Can Diet, Exercise and Supplements Help My AFib?
Find the truth about questions that pique your curiosity in our series, “The Short Answer.” Cardiology researcher David Van Wagoner, PhD, answers this one about atrial fibrillation.
A: Diet and fitness are important considerations. Recent studies have shown that efforts to control weight and improve fitness can reduce the triggers of atrial fibrillation (AFib), and the duration of AFib episodes once they occur.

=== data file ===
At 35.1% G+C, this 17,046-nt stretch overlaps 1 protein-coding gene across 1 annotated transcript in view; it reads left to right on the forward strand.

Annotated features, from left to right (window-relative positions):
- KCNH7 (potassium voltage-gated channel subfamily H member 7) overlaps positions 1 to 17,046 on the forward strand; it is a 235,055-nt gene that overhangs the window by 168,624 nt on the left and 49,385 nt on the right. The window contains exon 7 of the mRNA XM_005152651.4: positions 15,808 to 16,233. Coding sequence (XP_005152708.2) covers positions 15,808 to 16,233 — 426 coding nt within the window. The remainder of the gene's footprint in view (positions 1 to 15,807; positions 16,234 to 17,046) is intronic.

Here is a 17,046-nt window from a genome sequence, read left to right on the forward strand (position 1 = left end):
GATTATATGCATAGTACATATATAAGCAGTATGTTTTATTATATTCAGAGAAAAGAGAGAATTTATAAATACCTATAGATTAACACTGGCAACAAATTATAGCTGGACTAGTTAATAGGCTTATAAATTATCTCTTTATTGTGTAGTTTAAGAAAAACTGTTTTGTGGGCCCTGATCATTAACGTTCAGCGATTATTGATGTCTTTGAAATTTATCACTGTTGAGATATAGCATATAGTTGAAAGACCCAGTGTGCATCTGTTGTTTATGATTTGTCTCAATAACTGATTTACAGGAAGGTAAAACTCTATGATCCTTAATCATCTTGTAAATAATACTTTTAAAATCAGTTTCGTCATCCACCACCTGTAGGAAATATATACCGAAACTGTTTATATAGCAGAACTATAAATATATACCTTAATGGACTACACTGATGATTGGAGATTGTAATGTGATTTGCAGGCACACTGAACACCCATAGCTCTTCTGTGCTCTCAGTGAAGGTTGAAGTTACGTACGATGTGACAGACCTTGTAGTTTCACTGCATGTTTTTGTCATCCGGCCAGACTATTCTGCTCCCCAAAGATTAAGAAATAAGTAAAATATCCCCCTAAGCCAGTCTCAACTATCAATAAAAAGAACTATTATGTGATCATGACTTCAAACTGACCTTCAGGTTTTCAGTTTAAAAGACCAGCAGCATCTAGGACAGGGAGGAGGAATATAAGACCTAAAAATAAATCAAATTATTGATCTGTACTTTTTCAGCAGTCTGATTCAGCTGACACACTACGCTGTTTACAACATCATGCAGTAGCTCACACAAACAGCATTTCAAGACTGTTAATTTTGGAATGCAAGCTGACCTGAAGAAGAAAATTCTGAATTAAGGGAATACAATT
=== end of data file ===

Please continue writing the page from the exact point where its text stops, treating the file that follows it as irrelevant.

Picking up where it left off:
Cleveland Clinic is a non-profit academic medical center. Advertising on our site helps support our mission. We do not endorse non-Cleveland Clinic products or services. Policy
Studies in a group of patients with a body mass index higher than 30 who underwent a structured weight-loss and fitness program have seen a very significant benefit with a loss of about 10 percent of body weight.
With respect to specific dietary advice, reducing sugar intake is important as diabetes and obesity are significant risk factors for AFib.
There is no evidence from well-controlled clinical trials supporting the use of dietary supplements as effective treatments for AFib.
— Researcher David Van Wagoner, PhD